CDFA announced Monday it has awarded more than $544,000 to control a costly tomato pest. Project leader Dr. Brian Hogg, of USDA, and collaborators will receive funding for “proactive classical biological control of Tuta absoluta in California" for research to be conducted over the next three years.

The grant came as a part of the Proactive Integrated Pest Management Solutions grant program, which provides funding to identify and control exotic pests. The program is uniquely focused on T. absoluta, a pest larva that damages tomato plants by boring into leaves, stems and fruits. The bug originated in South America, but has since caused severe crop losses in parts of Europe, Asia and Africa.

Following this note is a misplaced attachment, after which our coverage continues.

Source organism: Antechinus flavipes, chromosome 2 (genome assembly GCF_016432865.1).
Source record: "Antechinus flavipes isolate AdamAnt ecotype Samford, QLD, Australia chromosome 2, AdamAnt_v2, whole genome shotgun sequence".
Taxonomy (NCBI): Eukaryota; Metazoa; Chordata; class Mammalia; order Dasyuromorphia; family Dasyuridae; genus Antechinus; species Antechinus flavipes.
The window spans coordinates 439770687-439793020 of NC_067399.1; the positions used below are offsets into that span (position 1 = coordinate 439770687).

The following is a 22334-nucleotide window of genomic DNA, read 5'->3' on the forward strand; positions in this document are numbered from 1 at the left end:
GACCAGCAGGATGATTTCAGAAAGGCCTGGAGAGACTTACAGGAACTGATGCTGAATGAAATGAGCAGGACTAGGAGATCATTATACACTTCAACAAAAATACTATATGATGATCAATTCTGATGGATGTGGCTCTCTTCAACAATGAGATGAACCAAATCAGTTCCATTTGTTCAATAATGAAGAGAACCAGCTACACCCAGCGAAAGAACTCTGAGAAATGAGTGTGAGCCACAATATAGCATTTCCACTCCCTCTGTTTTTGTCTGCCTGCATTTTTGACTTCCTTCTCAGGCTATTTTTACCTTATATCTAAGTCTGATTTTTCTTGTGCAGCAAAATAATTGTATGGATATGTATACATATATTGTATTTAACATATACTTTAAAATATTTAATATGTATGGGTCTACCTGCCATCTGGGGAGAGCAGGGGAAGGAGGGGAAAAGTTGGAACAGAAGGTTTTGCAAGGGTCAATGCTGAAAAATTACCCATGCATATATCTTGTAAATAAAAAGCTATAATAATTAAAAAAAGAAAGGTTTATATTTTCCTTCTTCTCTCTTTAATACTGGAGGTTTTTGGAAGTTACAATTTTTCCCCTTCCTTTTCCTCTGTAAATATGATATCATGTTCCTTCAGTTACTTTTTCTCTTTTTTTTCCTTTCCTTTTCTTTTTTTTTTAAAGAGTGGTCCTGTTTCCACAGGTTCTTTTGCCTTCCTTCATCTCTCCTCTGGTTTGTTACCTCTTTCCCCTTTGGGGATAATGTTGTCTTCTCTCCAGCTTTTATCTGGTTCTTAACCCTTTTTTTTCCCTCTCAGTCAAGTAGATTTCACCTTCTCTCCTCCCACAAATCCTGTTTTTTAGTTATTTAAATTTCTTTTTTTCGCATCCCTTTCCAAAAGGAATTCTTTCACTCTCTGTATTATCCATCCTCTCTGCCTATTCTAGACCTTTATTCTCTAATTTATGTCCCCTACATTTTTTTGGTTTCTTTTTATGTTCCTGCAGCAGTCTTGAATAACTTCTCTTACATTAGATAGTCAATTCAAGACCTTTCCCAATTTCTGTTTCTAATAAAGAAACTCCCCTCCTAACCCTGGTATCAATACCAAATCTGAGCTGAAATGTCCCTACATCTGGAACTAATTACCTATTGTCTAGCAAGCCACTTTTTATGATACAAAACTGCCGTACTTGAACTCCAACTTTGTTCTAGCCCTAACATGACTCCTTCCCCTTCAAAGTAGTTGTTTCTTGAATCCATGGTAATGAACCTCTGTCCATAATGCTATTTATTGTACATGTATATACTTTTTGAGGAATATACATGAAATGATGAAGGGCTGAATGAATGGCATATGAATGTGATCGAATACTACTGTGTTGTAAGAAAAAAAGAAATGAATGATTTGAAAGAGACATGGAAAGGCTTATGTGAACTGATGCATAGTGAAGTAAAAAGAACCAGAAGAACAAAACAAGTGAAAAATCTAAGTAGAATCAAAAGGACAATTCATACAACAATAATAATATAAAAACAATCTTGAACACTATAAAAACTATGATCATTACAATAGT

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The pest, also known as tomato leafminer, is predicted to soon arrive in California, a state known for its $1.2 billion dollar tomato industry. The CDFA funding will go toward providing California producers with accessible biological solutions for managing an invasion with minimal damage, according to the release.

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